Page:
Is Facebook the New “.com”?

photo compliments of

Facebook has been growing by leaps and bounds and with over 500 Million Users it's no longer just for kids nor can it be ignored. I've noticed that more and more companies are not only staking out a presence on Facebook, but they are even using their Facebook Pages in lieu of their corporate sites when they advertise on TV and in print. All of these screen grabs (Pepsi, Gerber, Carnival, etc.) were from the last frame of their respective TV commercials…


People don't wake up to go your site every day

One thing I came to the realization of last year was that while we may flatter ourselves in thinking that our customers love to come to our sites on a regular basis, chances are the vast majority don't visit your corporate site each day. Think about it. You probably go to most corporate sites when you either have a problem or you're ready to buy something new. It's probably not your daily hangout. You probably don't think to go there to "connect" with the company. On the other hand people go to Facebook EVERY DAY with the sole purpose of connectingt with others. While I definitely appreciate those of you who come here and read my posts, I know that there are millions of people out there that will NEVER come here. In 2010 I had the goal of "being everywhere." What that meant to me was expanding beyond my own .com and placing my content in more places. I was very happy with the results. I now have over 8,000 Twitter followers and over 3,000 Facebook Fans (Likes). I also have over 3 Million views of my YouTube content as well as millions of downloads of my content on iTunes. In most cases many of these users would never see my content on the other/opposite sites.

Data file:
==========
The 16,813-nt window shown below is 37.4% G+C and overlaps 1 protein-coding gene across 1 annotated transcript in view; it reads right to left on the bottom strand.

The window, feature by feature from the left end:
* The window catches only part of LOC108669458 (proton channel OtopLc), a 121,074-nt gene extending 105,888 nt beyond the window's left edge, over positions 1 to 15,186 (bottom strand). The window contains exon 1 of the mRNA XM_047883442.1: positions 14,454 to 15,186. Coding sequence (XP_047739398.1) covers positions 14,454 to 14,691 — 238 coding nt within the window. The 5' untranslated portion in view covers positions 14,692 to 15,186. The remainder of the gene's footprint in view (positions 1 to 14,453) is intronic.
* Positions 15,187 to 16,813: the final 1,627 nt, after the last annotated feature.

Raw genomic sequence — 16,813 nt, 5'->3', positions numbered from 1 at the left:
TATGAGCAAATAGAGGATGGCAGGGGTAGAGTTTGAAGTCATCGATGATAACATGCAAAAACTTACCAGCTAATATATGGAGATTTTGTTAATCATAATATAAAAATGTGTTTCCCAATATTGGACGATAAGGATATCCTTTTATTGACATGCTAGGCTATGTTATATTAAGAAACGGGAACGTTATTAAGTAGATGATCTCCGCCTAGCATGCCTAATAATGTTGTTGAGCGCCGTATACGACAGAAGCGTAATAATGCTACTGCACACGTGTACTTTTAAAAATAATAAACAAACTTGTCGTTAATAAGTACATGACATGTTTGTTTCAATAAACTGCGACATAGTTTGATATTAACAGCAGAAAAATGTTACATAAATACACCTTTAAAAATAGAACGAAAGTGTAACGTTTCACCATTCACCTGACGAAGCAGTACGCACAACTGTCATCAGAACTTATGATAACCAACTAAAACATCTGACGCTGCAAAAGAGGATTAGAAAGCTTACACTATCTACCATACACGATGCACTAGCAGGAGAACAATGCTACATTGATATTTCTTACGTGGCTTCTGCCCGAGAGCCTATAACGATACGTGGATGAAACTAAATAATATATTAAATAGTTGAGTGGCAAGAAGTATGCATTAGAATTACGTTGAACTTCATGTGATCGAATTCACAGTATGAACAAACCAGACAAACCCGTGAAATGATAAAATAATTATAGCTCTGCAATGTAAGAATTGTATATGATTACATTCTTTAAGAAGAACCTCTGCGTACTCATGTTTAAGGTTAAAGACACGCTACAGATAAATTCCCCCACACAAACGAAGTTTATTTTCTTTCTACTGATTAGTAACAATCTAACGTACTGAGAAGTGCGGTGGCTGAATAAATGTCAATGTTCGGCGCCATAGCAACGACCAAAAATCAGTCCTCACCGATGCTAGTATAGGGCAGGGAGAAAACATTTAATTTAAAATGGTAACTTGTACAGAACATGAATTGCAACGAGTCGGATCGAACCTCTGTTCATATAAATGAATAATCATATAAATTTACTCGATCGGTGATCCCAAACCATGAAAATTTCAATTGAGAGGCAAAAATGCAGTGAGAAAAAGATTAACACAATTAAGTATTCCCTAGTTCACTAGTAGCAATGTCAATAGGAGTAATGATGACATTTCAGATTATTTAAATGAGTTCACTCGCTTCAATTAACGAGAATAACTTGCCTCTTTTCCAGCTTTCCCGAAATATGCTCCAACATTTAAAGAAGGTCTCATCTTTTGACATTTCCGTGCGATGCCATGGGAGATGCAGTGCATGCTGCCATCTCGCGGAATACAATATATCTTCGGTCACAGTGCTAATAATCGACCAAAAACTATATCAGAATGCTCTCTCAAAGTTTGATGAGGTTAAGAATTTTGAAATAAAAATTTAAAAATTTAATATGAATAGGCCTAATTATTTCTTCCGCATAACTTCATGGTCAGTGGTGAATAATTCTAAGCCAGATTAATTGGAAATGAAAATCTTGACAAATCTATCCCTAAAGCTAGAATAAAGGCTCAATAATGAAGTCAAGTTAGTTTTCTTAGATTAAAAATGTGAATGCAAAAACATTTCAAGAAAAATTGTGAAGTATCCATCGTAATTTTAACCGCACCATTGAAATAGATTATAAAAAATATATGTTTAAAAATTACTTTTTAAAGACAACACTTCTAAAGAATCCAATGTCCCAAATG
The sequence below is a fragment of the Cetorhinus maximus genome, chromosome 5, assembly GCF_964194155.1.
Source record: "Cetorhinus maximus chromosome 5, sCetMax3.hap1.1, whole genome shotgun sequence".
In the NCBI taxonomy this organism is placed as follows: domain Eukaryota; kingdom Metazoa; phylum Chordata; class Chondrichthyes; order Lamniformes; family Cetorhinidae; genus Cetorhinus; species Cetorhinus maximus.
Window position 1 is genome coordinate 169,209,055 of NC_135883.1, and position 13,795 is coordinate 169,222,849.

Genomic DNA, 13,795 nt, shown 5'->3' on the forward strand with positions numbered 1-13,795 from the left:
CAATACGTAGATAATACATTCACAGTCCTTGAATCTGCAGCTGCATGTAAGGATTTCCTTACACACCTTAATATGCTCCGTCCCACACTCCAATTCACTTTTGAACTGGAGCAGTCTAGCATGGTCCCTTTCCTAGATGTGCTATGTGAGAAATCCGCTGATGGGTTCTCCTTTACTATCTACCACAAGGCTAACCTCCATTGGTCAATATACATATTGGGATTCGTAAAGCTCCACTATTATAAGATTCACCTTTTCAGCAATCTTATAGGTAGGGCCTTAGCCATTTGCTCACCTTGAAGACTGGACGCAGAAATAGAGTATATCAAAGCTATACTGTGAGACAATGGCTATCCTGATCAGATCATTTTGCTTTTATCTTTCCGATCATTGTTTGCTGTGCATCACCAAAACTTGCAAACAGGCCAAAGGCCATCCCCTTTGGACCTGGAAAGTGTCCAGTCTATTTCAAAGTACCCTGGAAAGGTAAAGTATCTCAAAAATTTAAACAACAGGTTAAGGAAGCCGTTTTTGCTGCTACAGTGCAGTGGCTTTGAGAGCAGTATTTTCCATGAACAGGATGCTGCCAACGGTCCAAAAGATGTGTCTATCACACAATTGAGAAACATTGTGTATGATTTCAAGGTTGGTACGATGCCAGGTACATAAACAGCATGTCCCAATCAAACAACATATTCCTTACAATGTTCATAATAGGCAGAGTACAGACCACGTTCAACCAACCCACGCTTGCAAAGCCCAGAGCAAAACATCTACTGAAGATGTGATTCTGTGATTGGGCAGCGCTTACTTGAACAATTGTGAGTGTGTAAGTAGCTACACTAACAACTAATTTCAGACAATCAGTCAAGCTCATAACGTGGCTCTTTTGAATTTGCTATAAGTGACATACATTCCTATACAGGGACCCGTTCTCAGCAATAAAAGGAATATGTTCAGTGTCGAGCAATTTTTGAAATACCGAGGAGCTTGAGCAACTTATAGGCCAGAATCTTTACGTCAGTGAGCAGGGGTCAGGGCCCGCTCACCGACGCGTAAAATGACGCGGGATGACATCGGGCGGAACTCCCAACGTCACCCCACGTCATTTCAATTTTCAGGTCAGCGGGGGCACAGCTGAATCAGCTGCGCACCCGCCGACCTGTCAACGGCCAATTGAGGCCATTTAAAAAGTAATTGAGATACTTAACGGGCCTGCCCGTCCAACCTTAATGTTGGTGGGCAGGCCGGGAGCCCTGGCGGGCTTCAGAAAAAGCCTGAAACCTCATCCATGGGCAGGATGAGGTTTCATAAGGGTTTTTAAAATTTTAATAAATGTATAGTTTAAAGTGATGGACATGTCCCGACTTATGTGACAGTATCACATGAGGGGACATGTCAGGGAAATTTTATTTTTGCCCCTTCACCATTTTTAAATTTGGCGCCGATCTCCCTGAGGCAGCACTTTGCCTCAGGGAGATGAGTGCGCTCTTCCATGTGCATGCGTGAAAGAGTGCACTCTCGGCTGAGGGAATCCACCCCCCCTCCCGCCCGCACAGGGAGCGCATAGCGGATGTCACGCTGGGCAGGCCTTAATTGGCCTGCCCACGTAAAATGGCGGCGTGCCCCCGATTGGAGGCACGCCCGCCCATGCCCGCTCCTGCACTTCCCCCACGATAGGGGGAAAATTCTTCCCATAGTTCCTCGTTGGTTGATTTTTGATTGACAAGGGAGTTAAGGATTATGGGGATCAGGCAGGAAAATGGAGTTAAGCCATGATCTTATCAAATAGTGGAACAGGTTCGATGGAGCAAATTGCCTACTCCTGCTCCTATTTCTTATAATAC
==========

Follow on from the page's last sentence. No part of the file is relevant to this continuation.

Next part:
Why are more companies using Facebook?